Accessible Fitness, more choices for more people

Fitness has always been a concern with regard to both mental and physical health regardless of age, gender, or any other variables that make each one of us unique. And for those in the blind community, fitness is every bit as much—if not more—important.

Exercise for the visually impaired is something that should be incorporated into a weekly, if not daily, routine for a variety of reasons that are both similar and different from people within the sighted community. For those with total loss of sight as well as for those who are low sighted, a lack of regular exercise can bring on a host of other issues, including weight gain, sluggishness, and perhaps worst of all for many, insomnia or a circadian rhythm that has been thrown completely off track.

A quality workout done at the right time of day and at the right pace to meet your unique physical and mental needs is just what the doctor may have forgotten to order. For many blind people, fitness has been a challenge: without someone to guide you and without the ability to drive yourself to the gym, it becomes obvious why so many visually impaired individuals give up—but with the BlindAlive line of Fitness Workouts for blind people, you’ll never have to depend on anyone else again.

Yoga and Strength Training with wieghts for blind people along with a variety of other cardiovascular exercises help our bodies stay toned, help us gain muscle mass and lose weight, but most of all, can help lead a blind person away from a sense of helplessness.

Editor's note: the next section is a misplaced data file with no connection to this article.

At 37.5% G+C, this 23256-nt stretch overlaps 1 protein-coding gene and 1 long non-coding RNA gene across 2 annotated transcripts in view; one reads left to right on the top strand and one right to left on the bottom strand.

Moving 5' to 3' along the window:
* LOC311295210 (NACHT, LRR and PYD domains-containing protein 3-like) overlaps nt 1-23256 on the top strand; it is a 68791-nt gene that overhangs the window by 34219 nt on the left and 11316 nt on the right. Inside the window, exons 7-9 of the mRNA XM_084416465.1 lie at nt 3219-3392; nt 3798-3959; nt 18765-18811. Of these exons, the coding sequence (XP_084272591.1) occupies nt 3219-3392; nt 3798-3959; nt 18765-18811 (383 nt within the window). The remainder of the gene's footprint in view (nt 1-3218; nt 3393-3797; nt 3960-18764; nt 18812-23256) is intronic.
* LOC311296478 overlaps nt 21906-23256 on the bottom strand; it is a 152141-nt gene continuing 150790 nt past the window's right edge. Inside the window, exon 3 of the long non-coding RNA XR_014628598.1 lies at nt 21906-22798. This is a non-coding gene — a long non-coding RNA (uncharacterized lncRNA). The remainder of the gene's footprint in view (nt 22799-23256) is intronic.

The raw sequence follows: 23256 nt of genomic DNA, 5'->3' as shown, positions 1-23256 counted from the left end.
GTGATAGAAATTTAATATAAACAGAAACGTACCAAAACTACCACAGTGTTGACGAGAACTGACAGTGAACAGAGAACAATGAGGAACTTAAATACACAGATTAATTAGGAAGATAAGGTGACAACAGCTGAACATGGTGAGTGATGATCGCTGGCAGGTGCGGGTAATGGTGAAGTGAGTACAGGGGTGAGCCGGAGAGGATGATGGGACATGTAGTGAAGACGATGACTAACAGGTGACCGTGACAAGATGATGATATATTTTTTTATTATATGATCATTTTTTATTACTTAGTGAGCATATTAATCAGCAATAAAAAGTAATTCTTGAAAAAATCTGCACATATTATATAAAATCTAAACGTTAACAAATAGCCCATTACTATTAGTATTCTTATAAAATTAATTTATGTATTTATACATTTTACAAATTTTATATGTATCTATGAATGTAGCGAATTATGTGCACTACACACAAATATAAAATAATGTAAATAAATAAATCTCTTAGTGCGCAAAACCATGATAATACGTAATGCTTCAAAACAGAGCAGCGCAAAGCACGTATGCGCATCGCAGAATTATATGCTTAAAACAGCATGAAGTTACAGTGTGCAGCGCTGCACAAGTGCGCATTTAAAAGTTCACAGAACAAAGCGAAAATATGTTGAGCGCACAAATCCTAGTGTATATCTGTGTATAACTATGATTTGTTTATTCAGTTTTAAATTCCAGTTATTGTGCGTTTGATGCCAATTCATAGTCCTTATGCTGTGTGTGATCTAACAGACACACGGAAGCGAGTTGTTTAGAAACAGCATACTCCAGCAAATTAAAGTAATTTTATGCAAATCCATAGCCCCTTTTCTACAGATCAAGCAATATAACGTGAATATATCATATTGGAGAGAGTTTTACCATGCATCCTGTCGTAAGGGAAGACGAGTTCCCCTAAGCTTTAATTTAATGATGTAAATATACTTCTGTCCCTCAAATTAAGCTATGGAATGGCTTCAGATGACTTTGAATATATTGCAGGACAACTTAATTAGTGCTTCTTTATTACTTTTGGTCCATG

Are you ready to sweat? Come get healthy and leave all your notions of not being able to get fit due to your visual impairment behind with BlindAlive!

Fat No More

A few weeks ago I told you about my new guide dog getting fat due to not enough work, play,and too many treats. She had gained about 8 pounds. Our guide dog trainer said, “It has got to come off.” I immediately started asking around for advice as to the best way to get down the calories.I learned that Golden Retrievers have a tendency to gain weight very easily and mine at least is a quiet sneak. She was raiding the cat litter box regularly and also enjoying goose droppings when outside. I also discovered my older dog’s dish was always empty which was unusual. All of my dogs until now have been self feeders and they always kept their waistline without my interference.

Obviously, changes had to be made. I handled the calorie issue by cutting back her food and adding green beans. She likes the beans and it also solved the issues with her scent glands. We cut a cat door in the closet where the litter box is kept so only the cat could get through. Of course, we have to remember to keep that door closed.Now that the weather is better, we take longer and longer walks. Now I add beans and liver to my older dog’s food so she will eat all of it at once, so she doesn’t have a second meal. Unfortunately, I have not solved the goose issue but I am being more attentive to where her head is at all times.

Annabelle and I have been together for 6 months now and we are beginning to work well together. It takes about a year for a working team to really bond and to discover each other’s quirks. It is worth the effort to be creative and to be willing to modify your own behaviors.

I do have a confession though. When my trainer came back for a visit, I had all Annabelle’s hair shaved off which made her look very shapely. He was pleased to see her looking so good. She really did lose weight but probably not as much as it seemed. Mel Scott Founder and President


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